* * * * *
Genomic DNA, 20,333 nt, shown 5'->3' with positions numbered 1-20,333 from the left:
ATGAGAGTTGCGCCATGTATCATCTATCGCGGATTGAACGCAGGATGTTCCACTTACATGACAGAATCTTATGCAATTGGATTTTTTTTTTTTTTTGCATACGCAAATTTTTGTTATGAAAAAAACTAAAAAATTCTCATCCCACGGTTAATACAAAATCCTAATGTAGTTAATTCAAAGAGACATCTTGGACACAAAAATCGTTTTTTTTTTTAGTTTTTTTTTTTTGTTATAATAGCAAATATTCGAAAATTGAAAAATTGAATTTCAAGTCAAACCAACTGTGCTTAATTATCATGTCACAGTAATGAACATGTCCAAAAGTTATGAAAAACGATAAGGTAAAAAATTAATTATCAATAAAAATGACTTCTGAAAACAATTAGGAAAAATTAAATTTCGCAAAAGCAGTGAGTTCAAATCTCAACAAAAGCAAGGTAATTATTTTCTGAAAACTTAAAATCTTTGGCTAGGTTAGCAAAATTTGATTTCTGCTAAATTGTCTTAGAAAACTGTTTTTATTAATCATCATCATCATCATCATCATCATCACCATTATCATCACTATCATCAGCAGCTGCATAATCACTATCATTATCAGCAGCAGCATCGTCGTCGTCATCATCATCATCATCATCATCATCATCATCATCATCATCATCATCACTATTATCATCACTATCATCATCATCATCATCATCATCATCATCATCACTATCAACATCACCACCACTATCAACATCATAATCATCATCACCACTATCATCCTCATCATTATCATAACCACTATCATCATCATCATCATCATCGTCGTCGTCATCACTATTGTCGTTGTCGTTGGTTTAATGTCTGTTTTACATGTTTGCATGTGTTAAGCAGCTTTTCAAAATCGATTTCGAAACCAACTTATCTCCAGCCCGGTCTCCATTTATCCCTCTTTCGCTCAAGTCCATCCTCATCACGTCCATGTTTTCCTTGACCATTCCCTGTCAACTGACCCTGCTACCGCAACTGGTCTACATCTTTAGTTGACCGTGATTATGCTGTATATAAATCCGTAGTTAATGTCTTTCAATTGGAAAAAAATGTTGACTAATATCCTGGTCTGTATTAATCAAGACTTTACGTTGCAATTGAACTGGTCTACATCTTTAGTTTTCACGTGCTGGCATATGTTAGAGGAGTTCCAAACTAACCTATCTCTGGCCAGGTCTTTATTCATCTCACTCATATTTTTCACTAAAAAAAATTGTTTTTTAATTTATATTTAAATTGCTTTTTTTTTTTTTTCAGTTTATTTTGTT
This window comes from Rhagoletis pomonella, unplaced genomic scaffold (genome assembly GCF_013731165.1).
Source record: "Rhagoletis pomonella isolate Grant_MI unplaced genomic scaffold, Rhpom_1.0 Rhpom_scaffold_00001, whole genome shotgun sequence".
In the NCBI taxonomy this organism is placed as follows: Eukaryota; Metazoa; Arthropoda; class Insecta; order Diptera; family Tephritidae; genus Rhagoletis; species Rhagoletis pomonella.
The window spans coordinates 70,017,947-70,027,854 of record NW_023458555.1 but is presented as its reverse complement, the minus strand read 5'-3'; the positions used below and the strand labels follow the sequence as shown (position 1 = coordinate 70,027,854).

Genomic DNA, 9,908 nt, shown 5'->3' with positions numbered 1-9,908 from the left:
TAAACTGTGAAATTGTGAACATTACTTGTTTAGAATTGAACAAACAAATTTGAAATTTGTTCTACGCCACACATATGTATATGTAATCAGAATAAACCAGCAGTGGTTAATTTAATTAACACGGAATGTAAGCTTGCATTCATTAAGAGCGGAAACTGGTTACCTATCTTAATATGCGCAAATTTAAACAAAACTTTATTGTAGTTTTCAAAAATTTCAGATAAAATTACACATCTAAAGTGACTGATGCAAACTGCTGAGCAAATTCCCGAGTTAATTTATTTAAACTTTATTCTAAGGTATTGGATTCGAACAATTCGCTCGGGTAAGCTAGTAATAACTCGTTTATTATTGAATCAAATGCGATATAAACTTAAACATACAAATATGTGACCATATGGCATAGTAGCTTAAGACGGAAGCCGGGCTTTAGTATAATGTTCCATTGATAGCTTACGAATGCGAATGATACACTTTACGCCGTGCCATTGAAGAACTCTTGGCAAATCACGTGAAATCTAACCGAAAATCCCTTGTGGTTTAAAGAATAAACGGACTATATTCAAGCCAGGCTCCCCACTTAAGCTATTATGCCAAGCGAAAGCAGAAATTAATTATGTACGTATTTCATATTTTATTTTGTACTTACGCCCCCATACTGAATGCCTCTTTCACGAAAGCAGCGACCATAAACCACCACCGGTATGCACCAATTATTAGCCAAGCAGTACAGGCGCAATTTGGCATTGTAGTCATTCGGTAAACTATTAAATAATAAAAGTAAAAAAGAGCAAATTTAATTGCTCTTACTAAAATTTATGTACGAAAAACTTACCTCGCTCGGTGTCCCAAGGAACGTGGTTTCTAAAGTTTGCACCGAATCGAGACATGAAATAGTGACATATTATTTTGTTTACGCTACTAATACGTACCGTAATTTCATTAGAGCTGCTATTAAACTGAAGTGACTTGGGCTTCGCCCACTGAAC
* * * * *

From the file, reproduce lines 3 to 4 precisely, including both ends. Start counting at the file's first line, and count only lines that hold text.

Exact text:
This window comes from Rhagoletis pomonella, unplaced genomic scaffold (genome assembly GCF_013731165.1).
Source record: "Rhagoletis pomonella isolate Grant_MI unplaced genomic scaffold, Rhpom_1.0 Rhpom_scaffold_00001, whole genome shotgun sequence".